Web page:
W3C home > Mailing lists > Public > www-style@w3.org > September 2001

Re: Excluding declarations from the cascade

From: Jan Roland Eriksson <jrexon@newsguy.com>
Date: Sat, 01 Sep 2001 18:43:51 +0200
To: Ian Hickson <ianh@hixie.ch>
Cc: Manos Batsis <m.batsis@bsnet.gr>, Bjoern Hoehrmann <derhoermi@gmx.net>, www-style@w3.org
Message-ID: <pav1ptkle3j292gee5fghl0ud6umrhmng4@4ax.com>
On Wed, 29 Aug 2001 21:44:27 +0000 (GMT), you wrote:

>On Mon, 20 Aug 2001, Jan Roland Eriksson wrote:
[...]
>> CSS3 stinks, am I the only one to think in those terms?

>Do you have any explicltly constructive criticism?

I have already commented in general, you can have at least one specific
too.

>For example, look at the CSS3 Selectors last call document;
>do you have any specific complaints that haven't been raised?

It's too late to comment on it "officially" now, so you may look at this
as just a comment if you like; but I do find it distressing not to be
able to unambiguously understand what you mean with the words "document
tree".

They are used all over the LCD instance but there is no explicit
explanation, or link to such an explanation, for what "document tree" is
supposed to mean.

My take on it, for the rest of this post, is that "document tree" is
used to describe the generated output from a parser after it has parsed
a document instance (possibly including a declaration subset, since you
in sect. 6.3.4. actually refers to a concept of a DTD)

To me (and in this context), a stream of data that contains markup, is a
linear representation of a document structure. The parsers job is to
recreate the original data structure by generating output in the form of
a parse tree. Such a parse tree can with a bit of good will also be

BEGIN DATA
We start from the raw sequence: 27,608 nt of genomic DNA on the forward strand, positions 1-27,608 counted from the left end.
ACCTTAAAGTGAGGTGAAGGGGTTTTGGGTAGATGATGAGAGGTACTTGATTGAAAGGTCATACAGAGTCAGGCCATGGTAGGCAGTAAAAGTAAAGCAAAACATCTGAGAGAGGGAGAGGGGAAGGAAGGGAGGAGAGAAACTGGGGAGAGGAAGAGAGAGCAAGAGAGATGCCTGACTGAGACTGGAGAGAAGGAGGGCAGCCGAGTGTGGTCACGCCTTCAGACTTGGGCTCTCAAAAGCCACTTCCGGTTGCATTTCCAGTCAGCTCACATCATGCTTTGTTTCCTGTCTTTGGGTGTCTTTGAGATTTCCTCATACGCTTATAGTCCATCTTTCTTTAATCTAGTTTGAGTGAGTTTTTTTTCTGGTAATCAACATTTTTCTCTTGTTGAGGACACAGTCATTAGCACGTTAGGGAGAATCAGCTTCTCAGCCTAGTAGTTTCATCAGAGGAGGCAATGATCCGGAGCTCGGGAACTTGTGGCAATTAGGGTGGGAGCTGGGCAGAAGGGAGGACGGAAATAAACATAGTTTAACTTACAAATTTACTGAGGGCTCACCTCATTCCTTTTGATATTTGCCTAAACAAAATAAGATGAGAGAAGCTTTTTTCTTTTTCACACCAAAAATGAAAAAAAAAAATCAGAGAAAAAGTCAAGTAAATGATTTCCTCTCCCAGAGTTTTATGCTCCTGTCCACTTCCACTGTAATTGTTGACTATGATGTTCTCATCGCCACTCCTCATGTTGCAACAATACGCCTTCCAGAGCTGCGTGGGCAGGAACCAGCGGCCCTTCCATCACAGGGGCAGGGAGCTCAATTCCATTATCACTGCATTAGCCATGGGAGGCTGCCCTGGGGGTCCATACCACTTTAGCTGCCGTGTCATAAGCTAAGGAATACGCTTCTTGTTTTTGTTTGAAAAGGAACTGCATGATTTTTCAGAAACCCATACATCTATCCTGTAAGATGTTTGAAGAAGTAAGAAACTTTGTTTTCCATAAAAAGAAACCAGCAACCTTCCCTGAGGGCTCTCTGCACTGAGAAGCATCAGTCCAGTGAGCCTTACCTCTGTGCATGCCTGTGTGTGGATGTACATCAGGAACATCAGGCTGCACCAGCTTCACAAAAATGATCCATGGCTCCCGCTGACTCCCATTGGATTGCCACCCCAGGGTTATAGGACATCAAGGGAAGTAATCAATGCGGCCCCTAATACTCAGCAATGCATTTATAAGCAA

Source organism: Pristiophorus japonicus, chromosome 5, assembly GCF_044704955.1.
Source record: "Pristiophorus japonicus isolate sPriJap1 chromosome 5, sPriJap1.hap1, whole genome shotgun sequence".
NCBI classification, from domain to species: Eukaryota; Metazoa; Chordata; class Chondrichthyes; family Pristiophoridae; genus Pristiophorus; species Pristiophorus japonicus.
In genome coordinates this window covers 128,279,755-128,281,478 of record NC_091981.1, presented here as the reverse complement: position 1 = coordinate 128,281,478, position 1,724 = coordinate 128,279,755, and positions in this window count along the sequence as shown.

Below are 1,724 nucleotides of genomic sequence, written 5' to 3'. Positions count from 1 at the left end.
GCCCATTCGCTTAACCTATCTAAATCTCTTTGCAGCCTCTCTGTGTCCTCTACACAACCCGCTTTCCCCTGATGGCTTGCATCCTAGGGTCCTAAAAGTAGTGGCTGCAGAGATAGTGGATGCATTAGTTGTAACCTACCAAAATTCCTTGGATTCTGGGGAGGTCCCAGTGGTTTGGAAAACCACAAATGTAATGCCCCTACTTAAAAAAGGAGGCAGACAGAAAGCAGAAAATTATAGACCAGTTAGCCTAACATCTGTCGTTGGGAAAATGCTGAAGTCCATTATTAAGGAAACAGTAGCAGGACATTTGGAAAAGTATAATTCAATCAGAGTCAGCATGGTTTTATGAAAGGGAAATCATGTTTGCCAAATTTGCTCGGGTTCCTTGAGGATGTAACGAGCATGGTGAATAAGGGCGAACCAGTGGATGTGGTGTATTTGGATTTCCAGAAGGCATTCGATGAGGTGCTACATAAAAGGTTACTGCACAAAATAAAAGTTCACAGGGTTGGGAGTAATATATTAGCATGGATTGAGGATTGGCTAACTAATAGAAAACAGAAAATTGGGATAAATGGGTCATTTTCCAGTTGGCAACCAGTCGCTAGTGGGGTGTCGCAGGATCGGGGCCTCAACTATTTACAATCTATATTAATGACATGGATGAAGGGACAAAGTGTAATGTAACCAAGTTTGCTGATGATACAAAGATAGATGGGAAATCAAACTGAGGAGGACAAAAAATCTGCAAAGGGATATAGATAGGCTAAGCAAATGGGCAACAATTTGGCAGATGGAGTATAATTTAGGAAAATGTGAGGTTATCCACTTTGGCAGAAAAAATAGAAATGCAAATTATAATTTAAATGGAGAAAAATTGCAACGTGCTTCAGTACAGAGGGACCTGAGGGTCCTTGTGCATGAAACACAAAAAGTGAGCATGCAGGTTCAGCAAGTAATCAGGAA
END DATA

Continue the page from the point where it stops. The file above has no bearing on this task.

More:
called a "document tree".

A CSS based rendering engine "decorates" this resulting parse tree (and
_only_ that tree) by using selectors to select branches on the tree and
go on to apply values to properties of those branches. 

So for some more specifics on 6.3.4.
Strike it all together, it is redundant info at best.

Reasons?

1) If you have a parser that does not make use of a declaration
   subset at all, you _must_ explicitly include, in your markup,
   all attribute/value pairs that you want to make available for
   CSS selection since the parser will never know that there was
   a "default" value available for some attribute in the first place.

2) If you have a parser that is "DTD aware" and makes use of a
   declaration subset, such a parser is seriously broken if it
   does not automatically include the suggested "default" value
   for some attribute in its output parse tree, if no other value
   was explicitly given in the original markup.

So out of 6.3.4. it is _only_ the selectors...

  EXAMPLE[notation=decimal]  and  EXAMPLE[notation=octal]

...that are usable if you want to select some specific subset of
'EXAMPLE' elements. Saying that 'EXAMPLE' alone as a selector shall
default to select as if it was 'EXAMPLE[notation=decimal]' is wrong.

The 'EXAMPLE[notation=decimal]' branch will always be there in the parse
tree one way or another, if direct author input or the declaration
subset has any influence at all on the parsing process.

And how would you go about to select _all_ 'EXAMPLE' elements,
regardless of what attribute values they happen to carry along?

>We (the working group) can work with specific comments.

I suggest a move to strike 6.3.4. in full, how's that for a minimal
simplification of a future CSS3?

-- 
Rex
Received on Saturday, 1 September 2001 12:58:54 GMT

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